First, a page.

While I completely understand the need to scrutinize federal judicial nominees closely -- after all, to me they're the most important people in the world -- I am concerned about whether all this scrutiny could lead to a chilling effect. Will young minds be afraid to write brilliant law review articles, or even to crack the occasional joke in a dry legal memorandum, out of a fear that years later, when they're up for a judgeship, these hoary documents will be dug up, misconstrued, and used against them?
17: What's in it for you? You devote a lot of time and presumably energy to profiling The Elect and the federal judiciary. For this, you receive neither fame nor money. Why do it?
I find myself in a strage situation. Although I'm anonymous, I do have a certain amount of "fame," as witnessed by the lovely news coverage collected in the left-hand corner of my blog. Even if I'm not associated with my blog by name, I still derive much satisfaction from the media attention and recognition that UTR has received.
Even though I can only respond to a fraction of what I receive, I also love to receive email from my readers, especially "important" readers, such as federal judges, prominent law professors, and top legal affairs reporters. (Of course, I use scare quotes because all my readers are important.) Reader response is a form of personal validation for me.
As you can tell from my endless moaning about the Elect, I suffer a great deal of "status anxiety." The attention that I have received in my capacity as a blogger has allayed my anxiety somewhat. If people like Judge Kozinski and Judge Posner are willing to correspond with me, I can't be that worthless and stupid a human being, right?
Finally, even though I'd love to be paid to blog (or to get a book deal out of it), I like to think of blogging as its own reward. Sure, I spent a lot of time blogging -- but boy is it fun! In this sense, blogging is just like any other hobby, sport, or interest. Just because blogging is relatively new doesn't make it less legitimate or worthwhile. And the sense of community that develops in the blogosphere -- through interactions like this interview, for example -- is also very rewarding.
18: Given the demands of your day job, where do you find the time to blog?
One of the toughest parts about blogging is juggling it along with all of the other things that I need to do and want to do in my life. These include my day job, spending time with friends and family, exercising, seeing movies, reading books, and eating exceptionally yummy foods. Balancing all of this can get pretty downright stressful!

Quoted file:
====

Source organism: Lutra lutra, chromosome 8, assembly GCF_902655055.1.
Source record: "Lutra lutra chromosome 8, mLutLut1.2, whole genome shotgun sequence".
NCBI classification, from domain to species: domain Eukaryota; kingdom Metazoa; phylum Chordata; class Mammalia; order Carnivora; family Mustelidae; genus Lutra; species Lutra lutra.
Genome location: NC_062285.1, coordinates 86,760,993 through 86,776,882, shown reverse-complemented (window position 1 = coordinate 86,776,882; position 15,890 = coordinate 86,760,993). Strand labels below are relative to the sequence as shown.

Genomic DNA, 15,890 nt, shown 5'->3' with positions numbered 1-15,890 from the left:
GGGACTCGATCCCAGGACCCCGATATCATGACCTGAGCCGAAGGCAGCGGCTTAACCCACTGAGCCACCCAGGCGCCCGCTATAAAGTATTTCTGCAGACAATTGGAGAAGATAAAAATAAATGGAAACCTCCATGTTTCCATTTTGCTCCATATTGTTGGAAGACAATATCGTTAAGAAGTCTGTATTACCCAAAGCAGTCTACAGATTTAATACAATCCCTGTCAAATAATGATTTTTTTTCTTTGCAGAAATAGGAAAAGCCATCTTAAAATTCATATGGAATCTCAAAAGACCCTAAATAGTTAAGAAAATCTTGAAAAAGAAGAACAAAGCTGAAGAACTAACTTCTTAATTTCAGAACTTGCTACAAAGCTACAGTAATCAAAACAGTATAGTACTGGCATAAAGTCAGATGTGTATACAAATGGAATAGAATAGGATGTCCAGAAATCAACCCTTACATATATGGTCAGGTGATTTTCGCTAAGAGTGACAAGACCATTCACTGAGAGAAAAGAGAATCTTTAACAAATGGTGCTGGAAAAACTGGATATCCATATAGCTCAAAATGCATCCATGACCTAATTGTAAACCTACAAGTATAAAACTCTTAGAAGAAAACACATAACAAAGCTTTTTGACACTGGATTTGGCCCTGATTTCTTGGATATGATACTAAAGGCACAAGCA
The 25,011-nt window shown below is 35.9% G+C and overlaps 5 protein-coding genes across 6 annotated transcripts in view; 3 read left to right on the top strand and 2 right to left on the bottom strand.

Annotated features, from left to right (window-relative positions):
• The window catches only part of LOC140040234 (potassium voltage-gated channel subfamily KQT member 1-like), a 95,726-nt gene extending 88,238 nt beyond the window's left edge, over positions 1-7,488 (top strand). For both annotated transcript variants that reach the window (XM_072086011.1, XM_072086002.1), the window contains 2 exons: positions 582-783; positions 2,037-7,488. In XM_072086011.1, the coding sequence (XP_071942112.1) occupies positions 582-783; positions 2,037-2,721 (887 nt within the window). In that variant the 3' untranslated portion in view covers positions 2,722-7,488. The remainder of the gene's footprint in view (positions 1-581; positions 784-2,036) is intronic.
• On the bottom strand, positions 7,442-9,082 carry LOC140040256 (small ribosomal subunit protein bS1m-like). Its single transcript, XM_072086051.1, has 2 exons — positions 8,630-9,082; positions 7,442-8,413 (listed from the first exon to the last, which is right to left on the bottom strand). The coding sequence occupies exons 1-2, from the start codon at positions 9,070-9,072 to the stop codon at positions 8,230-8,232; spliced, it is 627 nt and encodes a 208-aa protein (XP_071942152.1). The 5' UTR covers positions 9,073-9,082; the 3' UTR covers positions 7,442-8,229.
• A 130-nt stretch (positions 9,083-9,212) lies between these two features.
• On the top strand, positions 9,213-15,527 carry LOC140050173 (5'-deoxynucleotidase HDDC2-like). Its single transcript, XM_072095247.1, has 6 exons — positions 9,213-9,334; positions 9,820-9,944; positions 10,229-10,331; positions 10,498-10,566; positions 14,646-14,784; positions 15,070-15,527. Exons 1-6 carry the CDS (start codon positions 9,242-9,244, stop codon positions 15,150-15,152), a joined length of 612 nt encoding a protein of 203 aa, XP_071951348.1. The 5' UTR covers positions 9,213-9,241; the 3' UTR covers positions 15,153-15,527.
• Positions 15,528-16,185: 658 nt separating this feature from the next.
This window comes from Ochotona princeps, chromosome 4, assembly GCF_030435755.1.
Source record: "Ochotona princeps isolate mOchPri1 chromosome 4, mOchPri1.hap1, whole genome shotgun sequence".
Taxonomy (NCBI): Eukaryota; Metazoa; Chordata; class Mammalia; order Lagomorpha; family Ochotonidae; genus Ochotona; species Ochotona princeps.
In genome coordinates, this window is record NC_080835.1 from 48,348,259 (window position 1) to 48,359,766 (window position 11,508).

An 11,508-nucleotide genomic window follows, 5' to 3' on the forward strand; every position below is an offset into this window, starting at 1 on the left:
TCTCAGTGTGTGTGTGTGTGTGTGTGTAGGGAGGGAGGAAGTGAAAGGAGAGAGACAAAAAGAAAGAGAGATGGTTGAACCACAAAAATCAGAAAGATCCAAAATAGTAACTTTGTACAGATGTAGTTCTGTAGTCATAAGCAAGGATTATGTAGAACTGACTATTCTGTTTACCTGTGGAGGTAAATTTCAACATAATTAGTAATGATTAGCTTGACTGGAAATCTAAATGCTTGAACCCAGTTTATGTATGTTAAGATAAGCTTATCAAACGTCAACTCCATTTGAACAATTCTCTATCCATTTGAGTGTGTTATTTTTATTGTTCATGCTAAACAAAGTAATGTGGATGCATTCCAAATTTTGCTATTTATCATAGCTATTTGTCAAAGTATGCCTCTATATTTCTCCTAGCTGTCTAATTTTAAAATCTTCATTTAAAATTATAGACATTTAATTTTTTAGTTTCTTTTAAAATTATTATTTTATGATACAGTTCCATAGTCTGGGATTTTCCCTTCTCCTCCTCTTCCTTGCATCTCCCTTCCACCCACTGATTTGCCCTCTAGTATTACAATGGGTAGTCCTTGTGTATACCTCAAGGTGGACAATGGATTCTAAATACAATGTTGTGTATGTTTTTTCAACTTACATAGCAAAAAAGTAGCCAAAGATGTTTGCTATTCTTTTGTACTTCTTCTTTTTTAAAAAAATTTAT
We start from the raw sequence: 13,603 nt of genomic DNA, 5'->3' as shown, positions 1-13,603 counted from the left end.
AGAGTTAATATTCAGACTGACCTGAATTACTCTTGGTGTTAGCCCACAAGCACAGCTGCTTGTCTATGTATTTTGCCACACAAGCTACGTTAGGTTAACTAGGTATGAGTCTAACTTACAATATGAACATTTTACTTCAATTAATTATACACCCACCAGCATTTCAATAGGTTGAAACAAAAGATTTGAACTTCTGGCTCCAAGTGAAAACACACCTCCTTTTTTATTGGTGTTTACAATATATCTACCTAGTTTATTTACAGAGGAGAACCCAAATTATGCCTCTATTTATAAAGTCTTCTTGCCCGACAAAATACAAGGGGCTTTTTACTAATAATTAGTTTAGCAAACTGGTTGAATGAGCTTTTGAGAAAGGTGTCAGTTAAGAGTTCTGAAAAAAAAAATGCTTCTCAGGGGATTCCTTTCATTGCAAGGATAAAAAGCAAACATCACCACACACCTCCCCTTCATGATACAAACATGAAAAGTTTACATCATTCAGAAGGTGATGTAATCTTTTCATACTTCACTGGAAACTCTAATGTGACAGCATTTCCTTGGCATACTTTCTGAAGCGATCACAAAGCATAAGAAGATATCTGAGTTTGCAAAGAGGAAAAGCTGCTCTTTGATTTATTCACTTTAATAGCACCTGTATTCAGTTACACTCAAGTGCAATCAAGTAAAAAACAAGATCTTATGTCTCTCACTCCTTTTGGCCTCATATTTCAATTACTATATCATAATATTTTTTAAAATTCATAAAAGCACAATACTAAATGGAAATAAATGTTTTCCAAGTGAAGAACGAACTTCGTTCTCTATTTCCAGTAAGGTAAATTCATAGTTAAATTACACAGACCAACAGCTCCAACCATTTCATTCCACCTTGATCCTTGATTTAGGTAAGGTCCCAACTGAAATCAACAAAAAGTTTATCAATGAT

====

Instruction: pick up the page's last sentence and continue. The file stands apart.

I have been making an effort to sleep less; I aspire to the six
hours a night that Judge Posner regularly gets. Also, I do a lot of my blogging on the weekends. Sometimes I'll start up a bunch of posts over the weekend and save them in "draft" form. Then, during the week, I'll put some quick finishing touches on them and then publish. (Because I'm not as tied to the news cycle and current events as many
other bloggers -- with posts that are longer than average, almost like short magazine pieces, and based on tidbits of gossip received at various points in time -- I can get away with this strategy. It would be much harder to do this sort of blogging "prep" work if I were rigidly tied to breaking news.)
19: Does your blog really have to be so pink?
Back when I started UTR, the pink-and-green color scheme was the prettiest of the default templates offered by Typepad, so I went with it. I think that I could now change it if I wanted to, but I'm used to it by this point, and I also see it as a tradmark of my blog. Plus, pink is the quintessential feminine color -- and I enjoy being a girl!
20: There is something of an obsession with books over here at Crescat. So, when not reading cutting-edge opinions by your favorite judicial divas, what books do you read?
I tend to focus on fiction, more specifically, what the publishing marketplace calls "literary fiction" (yes, it sounds snobby, but it's a helpful label, since you know what I'm talking about). Some of my favorite books from the past few years include Atonement, by Ian McEwan; Middlesex, by Jeffrey Eugenides; and I Am Charlotte Simmons, by Tom Wolfe (which I blogged about briefly here). Currently I'm reading In the Shadow of the Law, by Kermit Roosevelt (which I blogged about here) . If it's by a Supreme Court clerk, it's gotta be good!